As coronavirus vaccines have begun to be available, we have seen several incidents of people “jumping the queue” and obtaining vaccines for which they are not eligible. Eventually, this should not be a problem, but now, when vaccines are scarce, it has been important to prioritize who is to be vaccinated in the first and next groups. Although different in different provinces (since vaccine distribution is a provincial matter), these groups have generally included residents and staff in long-term care homes and health-care workers, particularly vulnerable people and those who care for them. Should there be a penalty when others . . . [more]
In my November 17th Slaw post “Making the Hard Decisions: Ethical Lawyering”, I discussed Dean Embry’s refusal to make certain arguments and call certain evidence and witnesses in his representation of James Sears, editor of Your Ward News (YWN), a community newspaper. Sears was convicted of spreading hate and, despite his accepting these views about what might be successful in his defence, a ground of his appeal was that Embry was incompetent because of his (Embry’s) failure to argue the truth of the content of YWN. In this post, I’m raising another issue related to the trial decision in the . . . [more]
Apportionment of Fault In Tort (1981) – David Cheifetz
An unrestricted PDF of Cheifetz, Apportionment of Fault in Tort is now available. The text has been out of print for about 2 decades.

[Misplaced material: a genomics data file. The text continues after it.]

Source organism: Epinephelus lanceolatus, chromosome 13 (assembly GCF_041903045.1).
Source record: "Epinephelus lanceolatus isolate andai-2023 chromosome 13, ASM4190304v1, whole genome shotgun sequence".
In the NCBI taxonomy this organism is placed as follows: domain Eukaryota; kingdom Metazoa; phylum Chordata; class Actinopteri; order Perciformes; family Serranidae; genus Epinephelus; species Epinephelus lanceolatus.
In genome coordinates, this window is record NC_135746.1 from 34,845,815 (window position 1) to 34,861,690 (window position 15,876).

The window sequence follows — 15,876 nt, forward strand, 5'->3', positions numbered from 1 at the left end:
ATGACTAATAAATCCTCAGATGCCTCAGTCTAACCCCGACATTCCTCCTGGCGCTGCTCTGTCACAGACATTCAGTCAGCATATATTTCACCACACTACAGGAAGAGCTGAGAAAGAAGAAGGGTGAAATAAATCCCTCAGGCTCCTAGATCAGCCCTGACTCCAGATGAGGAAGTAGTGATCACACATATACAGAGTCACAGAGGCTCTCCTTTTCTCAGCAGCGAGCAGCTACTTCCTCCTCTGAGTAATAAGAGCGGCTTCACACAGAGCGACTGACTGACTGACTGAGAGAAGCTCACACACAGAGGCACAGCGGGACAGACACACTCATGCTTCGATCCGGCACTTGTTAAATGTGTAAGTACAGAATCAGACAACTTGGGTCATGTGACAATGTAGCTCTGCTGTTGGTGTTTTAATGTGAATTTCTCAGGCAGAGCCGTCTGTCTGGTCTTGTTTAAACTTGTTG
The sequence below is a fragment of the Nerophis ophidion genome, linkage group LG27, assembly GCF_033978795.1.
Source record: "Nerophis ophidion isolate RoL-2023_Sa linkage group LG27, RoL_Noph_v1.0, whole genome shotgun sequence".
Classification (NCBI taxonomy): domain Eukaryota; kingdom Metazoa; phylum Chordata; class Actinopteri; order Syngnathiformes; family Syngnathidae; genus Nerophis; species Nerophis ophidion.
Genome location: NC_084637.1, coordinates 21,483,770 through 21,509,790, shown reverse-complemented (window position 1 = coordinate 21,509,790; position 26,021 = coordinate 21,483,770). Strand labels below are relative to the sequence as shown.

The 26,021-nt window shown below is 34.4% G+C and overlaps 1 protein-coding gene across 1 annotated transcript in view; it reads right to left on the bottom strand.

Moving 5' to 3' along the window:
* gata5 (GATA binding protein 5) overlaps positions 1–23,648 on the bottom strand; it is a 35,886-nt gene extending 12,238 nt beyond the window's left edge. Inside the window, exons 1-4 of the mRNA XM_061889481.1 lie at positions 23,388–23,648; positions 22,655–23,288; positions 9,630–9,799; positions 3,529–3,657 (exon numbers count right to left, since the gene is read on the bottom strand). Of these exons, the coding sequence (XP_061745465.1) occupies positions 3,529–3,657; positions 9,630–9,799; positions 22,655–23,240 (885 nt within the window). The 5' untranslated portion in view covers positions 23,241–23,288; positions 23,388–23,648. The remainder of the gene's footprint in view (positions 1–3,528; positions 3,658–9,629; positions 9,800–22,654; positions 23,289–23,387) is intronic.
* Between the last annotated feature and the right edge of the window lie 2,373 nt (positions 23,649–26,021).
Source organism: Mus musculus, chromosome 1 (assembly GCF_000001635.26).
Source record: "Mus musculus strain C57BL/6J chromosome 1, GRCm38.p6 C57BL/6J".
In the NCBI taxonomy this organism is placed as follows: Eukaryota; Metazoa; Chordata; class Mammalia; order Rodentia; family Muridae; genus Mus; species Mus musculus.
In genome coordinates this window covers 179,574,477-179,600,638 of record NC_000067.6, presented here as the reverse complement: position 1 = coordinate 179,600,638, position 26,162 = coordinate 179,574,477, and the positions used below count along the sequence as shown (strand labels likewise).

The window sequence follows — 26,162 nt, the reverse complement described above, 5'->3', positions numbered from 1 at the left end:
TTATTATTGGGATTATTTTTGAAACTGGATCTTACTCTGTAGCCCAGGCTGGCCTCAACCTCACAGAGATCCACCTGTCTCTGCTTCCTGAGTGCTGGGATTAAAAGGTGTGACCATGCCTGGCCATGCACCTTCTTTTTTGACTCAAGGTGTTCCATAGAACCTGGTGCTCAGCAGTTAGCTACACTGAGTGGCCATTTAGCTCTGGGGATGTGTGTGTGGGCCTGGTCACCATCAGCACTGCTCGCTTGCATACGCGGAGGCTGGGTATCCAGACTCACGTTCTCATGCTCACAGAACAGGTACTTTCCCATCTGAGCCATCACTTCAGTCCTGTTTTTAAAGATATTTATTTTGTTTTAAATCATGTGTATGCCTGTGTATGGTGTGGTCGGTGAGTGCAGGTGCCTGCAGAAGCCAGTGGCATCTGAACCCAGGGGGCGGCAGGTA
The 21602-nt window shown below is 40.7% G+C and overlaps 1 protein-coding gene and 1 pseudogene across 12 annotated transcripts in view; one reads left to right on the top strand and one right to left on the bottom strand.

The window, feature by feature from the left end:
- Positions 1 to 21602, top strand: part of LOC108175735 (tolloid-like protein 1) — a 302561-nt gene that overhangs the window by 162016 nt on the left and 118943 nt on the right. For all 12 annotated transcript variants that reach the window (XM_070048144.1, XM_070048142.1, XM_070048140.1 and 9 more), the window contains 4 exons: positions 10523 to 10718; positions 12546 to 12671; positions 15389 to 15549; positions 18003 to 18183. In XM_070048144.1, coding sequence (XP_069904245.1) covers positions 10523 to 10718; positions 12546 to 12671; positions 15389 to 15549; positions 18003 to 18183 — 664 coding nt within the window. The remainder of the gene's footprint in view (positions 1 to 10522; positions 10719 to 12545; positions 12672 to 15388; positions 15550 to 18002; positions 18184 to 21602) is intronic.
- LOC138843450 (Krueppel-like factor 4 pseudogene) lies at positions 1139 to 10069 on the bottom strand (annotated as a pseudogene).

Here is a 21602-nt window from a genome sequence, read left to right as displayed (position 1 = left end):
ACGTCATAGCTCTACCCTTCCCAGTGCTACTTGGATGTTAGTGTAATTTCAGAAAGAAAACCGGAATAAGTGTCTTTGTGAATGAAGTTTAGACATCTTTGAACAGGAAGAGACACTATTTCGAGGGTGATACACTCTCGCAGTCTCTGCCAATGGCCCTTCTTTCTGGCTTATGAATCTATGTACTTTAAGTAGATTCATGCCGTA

The “price”, for Canadian purchasers, will be a donation of CDN $20 to either the Toronto Hospital for Sick Children or the Vancouver Children’s Hospital. Purchasers from other countries should chose a suitable children’s hospital or equivalent in their jurisdictions.
If you want the PDF: Send a request to me at firstname.lastname@example.org with a copy of the donation confirmation and the email address to which you want . . . [more]
The last six months have been a challenge for everyone. The impacts of the pandemic have differed but no one has been spared. Lawyers and paralegals are no different. We have all been affected, in varying degrees and in varying ways. For many of us, the fact that we provide professional services rather produce goods or provide retail services has helped as many professional services need not be provided in person. Remote work has been possible for many. But some have been particularly affected. The incomes of those who are employed, whether in business, government, larger firms or otherwise, have . . . [more]
Legal writing is typically about persuasion. You are usually trying to persuade your reader about your thesis, your ideas, your arguments, your client’s case, etc. So how do you do it? Legal writing is an art and a science. Different people approach it differently. However, in our view, there are some commonalities for what makes legal writing effective – what makes it persuasive. With the start of a new academic year, and the introduction of legal writing to incoming law students, we again had the opportunity to put our minds to what makes legal writing “good”, and how to approach . . . [more]
When I was articling, eons ago, I came across a judge who smoked in court, made off-hand comments affecting his decisions without any evidentiary basis (“everyone knows what a second hand Lincoln costs”) and made sexist comments towards me (“bring this young lady into my chambers”). He was well-known in the particular legal community (I was merely “visiting” on a discovery issue) and no one thought there was a way to contain him. Indeed, as I sat in the courtroom waiting my turn, I was warned about him. I think of this judge as an “outlier”, beyond the reach of . . . [more]